Bonisiwe Field Project is by far the least developed Safe Park that we have been working with, in terms of facilities as well as general resource. The Safe Park supports around 100 children of all ages by offering them a nutritious meal and a space to do their homework after school. For many of these children this may be the only full meal that they receive in the day. Therefore it is so important that Bonisiwe receives further support so that it can continue to support these children and continuously develop the ways in which it does so. The Safe Park currently runs out of a makeshift shack and container that are situated on the outskirts of its community, on land that has been borrowed from the Church. Over 10 years ago, the Church began the construction of a small building on the plot of land that was to be for their use. The previous Pastor of the Church had promised Patricia, the founder and manager of Bonisiwe, that she would be able to have access to this building for the Safe Park. However the Pastor passed away shortly after the construction began, and after her passing the building was never completed. As the years have passed, the Church has become more eager to reclaim their land and the future of the Safe Park has become uncertain. As you will see, this was the main concern of the youths that we worked with. They felt that it was their right to have access to a safe space that they could attend for their daily meal and extra curricular support, without the fear that this space could be taken away from them at any moment. The films that they created in the first half of the project also touched on other issues that can be found in their communities that they decided they would like to speak out about.
Some of the youths from the Bonisiwe Field Project noted that sexual abuse is common in their community. They wanted to draw attention to this issue as a means of empowering women to take a stand against this issue as they feel that is should not be accepted as the norm. They wanted to create a film that would encourage victims of sexual abuse to speak up about their experiences and seek justice for what has happened to them. This film focuses on the issue of husband rape and alcohol abuse, as the youths wanted to draw attention to the fact that rape is still a crime even if the victim and perpetrator are married. However in discussions on this topic, the youths noted that sexual abuse happens through many different means in their community. The following film does contain content that may be considered sensitive, however it was a powerful issue that the youths felt they needed to address. It is so important that they bring light to this manner of issue in their community, as in doing so they are also raising awareness of the matter.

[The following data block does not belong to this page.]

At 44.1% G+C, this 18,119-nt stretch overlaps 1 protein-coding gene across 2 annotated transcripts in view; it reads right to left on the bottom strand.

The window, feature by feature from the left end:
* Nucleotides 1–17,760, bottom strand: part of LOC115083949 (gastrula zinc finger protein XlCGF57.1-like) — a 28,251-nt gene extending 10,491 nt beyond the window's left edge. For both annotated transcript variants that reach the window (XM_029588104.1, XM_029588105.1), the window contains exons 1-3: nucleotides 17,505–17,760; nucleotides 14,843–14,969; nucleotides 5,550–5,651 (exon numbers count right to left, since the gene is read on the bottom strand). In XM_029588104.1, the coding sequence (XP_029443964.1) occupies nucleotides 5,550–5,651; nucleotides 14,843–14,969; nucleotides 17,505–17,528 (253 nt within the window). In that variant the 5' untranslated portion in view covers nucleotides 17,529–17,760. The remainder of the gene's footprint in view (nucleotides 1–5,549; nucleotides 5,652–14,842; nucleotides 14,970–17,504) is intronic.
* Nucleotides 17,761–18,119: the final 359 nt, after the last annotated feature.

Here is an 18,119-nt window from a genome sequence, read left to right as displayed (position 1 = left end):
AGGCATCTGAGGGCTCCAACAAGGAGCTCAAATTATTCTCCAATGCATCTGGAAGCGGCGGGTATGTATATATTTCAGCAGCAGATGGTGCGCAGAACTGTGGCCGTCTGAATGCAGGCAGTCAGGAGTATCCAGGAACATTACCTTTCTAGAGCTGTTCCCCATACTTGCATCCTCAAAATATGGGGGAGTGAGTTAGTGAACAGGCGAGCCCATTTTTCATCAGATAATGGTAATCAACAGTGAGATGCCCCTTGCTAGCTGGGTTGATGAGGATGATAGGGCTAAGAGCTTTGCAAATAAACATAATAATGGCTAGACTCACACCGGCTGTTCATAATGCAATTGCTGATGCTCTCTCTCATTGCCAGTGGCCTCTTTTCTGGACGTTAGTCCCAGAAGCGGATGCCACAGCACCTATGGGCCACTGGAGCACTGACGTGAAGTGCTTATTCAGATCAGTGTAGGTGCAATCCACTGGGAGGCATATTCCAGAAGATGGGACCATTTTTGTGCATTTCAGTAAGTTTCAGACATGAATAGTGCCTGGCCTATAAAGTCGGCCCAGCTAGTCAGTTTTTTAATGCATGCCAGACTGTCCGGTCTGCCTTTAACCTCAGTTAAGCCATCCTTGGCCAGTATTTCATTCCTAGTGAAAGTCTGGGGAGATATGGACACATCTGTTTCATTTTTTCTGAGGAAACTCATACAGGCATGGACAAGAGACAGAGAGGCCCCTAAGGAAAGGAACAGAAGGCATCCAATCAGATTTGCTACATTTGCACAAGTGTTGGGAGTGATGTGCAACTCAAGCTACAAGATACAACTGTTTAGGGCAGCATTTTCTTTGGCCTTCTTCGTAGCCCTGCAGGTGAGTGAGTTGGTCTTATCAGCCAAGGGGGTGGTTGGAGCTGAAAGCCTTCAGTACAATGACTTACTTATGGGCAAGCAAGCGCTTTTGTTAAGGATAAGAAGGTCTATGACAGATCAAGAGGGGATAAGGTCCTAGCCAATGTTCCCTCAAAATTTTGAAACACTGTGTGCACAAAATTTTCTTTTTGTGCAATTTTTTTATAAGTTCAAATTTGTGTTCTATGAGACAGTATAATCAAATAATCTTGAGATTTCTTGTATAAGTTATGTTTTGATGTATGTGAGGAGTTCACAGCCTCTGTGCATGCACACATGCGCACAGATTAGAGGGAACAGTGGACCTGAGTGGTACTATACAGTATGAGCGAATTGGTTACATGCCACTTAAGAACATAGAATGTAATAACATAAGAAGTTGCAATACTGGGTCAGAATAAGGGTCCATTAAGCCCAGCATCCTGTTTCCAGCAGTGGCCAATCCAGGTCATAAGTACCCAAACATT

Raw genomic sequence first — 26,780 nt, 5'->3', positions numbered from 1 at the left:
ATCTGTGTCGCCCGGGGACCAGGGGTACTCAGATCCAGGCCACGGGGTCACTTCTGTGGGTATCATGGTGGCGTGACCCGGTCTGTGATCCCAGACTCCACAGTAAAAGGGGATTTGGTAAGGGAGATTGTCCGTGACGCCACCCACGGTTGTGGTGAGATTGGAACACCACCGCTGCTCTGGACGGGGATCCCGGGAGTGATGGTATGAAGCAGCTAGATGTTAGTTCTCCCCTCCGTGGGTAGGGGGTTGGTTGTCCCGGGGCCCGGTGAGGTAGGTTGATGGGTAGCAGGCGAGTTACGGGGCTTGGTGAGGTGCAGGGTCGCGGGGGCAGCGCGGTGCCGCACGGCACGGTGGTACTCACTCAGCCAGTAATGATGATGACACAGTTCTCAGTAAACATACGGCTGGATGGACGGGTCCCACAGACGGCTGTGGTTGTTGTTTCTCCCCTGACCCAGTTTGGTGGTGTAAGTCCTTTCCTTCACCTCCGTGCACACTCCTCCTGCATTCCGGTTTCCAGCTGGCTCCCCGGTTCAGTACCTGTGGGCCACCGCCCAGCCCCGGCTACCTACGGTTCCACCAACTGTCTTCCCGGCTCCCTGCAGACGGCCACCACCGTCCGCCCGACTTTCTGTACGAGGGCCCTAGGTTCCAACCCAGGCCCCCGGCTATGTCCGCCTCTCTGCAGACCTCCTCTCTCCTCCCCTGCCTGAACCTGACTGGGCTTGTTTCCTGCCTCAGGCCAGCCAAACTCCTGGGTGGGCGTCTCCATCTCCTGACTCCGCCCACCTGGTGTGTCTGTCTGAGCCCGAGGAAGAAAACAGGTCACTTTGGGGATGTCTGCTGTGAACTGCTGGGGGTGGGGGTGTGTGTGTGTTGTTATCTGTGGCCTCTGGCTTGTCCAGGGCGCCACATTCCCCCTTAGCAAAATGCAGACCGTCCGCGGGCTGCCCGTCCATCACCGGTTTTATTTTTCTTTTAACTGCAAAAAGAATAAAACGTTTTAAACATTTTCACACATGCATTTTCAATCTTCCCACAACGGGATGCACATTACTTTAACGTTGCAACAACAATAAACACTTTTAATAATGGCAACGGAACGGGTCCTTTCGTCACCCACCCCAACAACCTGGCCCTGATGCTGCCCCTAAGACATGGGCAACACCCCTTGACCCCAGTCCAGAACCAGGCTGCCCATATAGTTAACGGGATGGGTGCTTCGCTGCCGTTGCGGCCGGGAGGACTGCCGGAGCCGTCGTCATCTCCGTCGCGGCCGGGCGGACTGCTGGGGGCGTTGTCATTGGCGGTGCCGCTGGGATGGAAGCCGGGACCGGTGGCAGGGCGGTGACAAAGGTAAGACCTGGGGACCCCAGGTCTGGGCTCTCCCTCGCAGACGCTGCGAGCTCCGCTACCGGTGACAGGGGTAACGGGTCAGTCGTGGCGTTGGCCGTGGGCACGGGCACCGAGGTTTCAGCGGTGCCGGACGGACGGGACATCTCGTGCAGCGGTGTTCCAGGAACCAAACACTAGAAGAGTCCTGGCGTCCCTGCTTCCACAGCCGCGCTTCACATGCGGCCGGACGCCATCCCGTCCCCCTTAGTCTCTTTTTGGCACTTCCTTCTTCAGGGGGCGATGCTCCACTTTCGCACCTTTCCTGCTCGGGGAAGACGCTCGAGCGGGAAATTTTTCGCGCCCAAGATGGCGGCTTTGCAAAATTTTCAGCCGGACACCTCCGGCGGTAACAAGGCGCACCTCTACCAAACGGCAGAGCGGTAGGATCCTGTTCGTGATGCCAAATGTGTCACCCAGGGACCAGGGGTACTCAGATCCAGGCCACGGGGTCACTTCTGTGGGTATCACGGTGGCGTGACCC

Recent statistics are showing that 'Intimate Partner Violence' is the biggest killer of South African women (more so than HIV) with a woman dying from this form of abuse on average, every 8 hours. There is also a stigma around reporting domestic abuse, which undoubtedly contributed to the growth of this statistic. Therefore it is so important that these youths want to draw attention to this issue in their community.
Here is an article that summarises the statistics on domestic violence in South Africa, with links to the two main studies that support these statistics:
Another story that the youths wanted to tell, was about the issue of xenophobia, which felt is common in their community. However they also strongly felt that there are two sides to this story, so they wanted to represent this in their film. When we think of xenophobia, we often think that there is no grey zone between victims and perpetrators. However the economic factors that cause xenophobia in South Africa are most hard felt in the country's impoverished and underprivileged communities, where there is tough competition for jobs. Our youths wanted to show that the solution for peace between South Africans and other African natives can be found in the middle ground of the competition for jobs as they felt that foreigners are often offered positions at the expense of local citizens. This is their take on xenophobia in South Africa.